MINNEAPOLIS -- The "Prairie Home Companion" faithful that signed up for a canceled cruise won't be getting all their money back. But Garrison Keillor and his team are working to make sure they're not completely sunk.
When water-bound voyages were scrapped due to the pandemic, most passengers received full refunds or full credit for future bookings. But it's a different story for those who registered for chartered trips such as "Prairie Home Companion at Sea," which was scheduled to set sail on March 18.
The ship's operator, Holland America Line, agreed in early April to write a partial refund check guaranteeing each would-be sailor gets at least $1,200 back by mid-June. But that doesn't cover the total bill, which ranged from $2,200 to $5,000 per person, depending on the size of the cabin.
Keillor's company, Prairie Home Cruises LLC, which only has a staff of three people, already forked over $700,000 to $800,000 for a variety of expenses, including insurance, management services and deposits on equipment rental. The vast majority of those costs are nonrefundable.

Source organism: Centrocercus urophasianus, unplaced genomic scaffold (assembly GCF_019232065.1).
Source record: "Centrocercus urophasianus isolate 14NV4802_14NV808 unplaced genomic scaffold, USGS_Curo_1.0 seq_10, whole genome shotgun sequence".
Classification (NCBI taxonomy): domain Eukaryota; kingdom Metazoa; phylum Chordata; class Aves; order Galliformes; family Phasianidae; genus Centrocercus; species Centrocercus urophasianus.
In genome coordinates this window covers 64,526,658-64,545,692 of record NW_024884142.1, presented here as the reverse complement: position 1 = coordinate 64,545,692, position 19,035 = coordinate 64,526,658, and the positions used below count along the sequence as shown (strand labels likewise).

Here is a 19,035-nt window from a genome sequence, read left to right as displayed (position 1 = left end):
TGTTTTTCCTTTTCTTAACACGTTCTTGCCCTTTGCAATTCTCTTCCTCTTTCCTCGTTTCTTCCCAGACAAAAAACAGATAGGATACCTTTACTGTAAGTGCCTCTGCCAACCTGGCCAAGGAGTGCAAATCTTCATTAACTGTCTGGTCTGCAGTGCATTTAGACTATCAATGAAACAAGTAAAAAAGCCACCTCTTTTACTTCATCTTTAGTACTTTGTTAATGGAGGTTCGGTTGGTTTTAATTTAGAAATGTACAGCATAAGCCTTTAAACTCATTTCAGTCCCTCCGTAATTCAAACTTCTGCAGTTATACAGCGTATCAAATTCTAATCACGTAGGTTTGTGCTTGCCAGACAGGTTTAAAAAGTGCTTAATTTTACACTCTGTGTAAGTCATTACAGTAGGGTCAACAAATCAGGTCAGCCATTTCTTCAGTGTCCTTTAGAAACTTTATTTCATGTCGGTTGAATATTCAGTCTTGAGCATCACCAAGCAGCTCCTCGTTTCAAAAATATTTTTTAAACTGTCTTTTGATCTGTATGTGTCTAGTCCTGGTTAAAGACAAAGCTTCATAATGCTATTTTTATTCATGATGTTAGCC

"Delta may be able to offer full refunds immediately, but you can't expect that this tiny company in Minnesota would be able to do the same thing," said Katharine Seggerman, Keillor's personal assistant.
Prairie Home Cruises managing director Kate Gustafson said the company is looking at other ways to get additional money to the roughly 1,200 passengers, but that everyone will take a hit -- including her company.
"It's taken us a while to untangle what's refundable and what isn't," said Gustafson, who was managing director of "A Prairie Home Companion" for many years. "When we're done, there will be zero left in the coffers. We're basically working for nothing."
The cruise on the MS Veendam was billed as "the last hurrah" for the "Prairie Home" crew, which had hosted nearly a dozen such trips in the past.
Those cruises had been promoted by St. Paul-based American Public Media, which distributes the radio show -- renamed "Live From Here" by Chris Thile, who replaced Keillor as host in 2016.
That company, which also operates Minnesota Public Radio, severed ties with Keillor in 2017 following allegations of inappropriate behavior toward a co-worker. So if "Prairie Home" was going to set sail once more, it had to do so without APM.